Labour manifesto: Renewables revolution, air quality crackdown and SDG push

The official Labour Party manifesto has been broadly praised by green groups for including a raft of bold pledges to ramp up renewable energy generation, tackle air quality and embed the Sustainable Development Goals into central government.

Labour has unveiled pledges costing £48.6bn, to be funded from extra tax revenue, in its election manifesto. Photo: @paulwaugh / Twitter

Labour has unveiled pledges costing £48.6bn, to be funded from extra tax revenue, in its election manifesto. Photo: @paulwaugh / Twitter

"Investing in our environment is investing in our future," the Labour Party states within the environment section of the 128-page manifesto document, released today (16 May) alongside an eight-page funding document

The manifesto, which is titled "for the many, not the few", is being lauded as one of the most ambitious political declarations ever released by a major political party, broadly championing a move to a low-carbon economy, which Labour says can secure crucial shares of global export markets.

Environmental groups and green businesses have welcomed the fact that many of  the ambitious proposals set out in last week's leaked Labour manifesto are included in this official document, although some commitments have been watered down or removed.

Friends of the Earth campaigner Dave Timms says the manifesto "offers a compelling and practical vision for a sustainable energy system which bans fracking, keeps our homes warm and powers them with clean electricity".

Sustainable energy for all

The UK's energy system is "outdated, expensive and polluting", Labour states. The Party will put the country "back on track" to meet the targets in the Climate Change Act and the Paris Agreement. "We will transform our energy systems, investing in new, stateof-the-art, low-carbon gas and renewable electricity production," the manifesto reads.

Specifically, Labour says it will regain control of energy supply networks through the alteration of operator license conditions, and transition to a publicly owned, decentralised energy system. The Party will also support the creation of publicly owned, locally accountable energy companies and co-operatives to rival existing private energy suppliers, with at least one if every region.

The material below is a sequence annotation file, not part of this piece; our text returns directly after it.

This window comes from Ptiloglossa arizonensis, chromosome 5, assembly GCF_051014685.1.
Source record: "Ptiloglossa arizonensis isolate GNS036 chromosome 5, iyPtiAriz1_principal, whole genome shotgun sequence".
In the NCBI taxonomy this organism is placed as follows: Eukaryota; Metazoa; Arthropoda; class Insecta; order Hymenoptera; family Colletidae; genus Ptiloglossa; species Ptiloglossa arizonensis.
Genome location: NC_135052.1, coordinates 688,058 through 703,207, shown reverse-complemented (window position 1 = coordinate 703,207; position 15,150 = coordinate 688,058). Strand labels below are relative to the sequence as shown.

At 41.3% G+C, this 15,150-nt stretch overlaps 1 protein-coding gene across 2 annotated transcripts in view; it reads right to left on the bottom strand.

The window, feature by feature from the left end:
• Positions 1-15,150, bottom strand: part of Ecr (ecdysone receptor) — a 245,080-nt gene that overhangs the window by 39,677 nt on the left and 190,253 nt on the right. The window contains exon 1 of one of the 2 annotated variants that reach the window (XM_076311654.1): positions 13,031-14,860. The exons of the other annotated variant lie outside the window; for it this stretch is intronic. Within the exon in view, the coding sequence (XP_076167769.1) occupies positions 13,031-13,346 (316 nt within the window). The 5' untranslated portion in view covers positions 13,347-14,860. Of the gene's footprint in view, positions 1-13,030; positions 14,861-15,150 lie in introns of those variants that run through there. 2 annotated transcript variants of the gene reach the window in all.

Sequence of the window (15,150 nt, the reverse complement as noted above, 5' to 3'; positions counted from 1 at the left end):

In terms of the energy supply mix, one of the Party's first missions will be to ensure that 60% of the UK's energy comes from zero-carbon or renewable sources by 2030 - this would be a significant increase the national share of renewable energy from approximately 24% in 2016.

The manifesto goes on to state that Labour is committed to renewable energy projects, including tidal lagoons, which the Party says can help create manufacturing and energy jobs as well as contributing to climate change commitments. Emerging technologies such as carbon capture and storage will also help to "smooth the transition to cleaner fuels" and to "protect existing jobs as part of the future energy mix", the document states, whilst nuclear energy "will continue to be part of the energy supply".

And in terms of energy finance, one of the flagship policies outlined in the manifesto document is for a Labour Government to establish a National Investment Bank, which will draw upon public and private capital to deliver the UK’s renewable energy needs.

Zero-carbon homes

Last week's leaked manifesto stated that a Labour Government would "legislate to enforce the highest modern standards for zero-carbon buildings that generate as much energy on-site as they use in heating, hot water and lighting". This wording has been removed from today's official document, with the Party now stating: "We will consult on new modern standards for building zero-carbon homes."

Elsewhere in the manifesto, the Party says it will insulate four million homes as an "infrastructure priority", to help those who suffer in cold homes each winter. "This will cut emissions, improve health, save on bills, and reduce fuel poverty and winter deaths," Labour says.

Clean Air Act 

Labour will introduce a new Clean Air Act "to deal with the Conservatives legacy of illegal air quality", the manifesto states.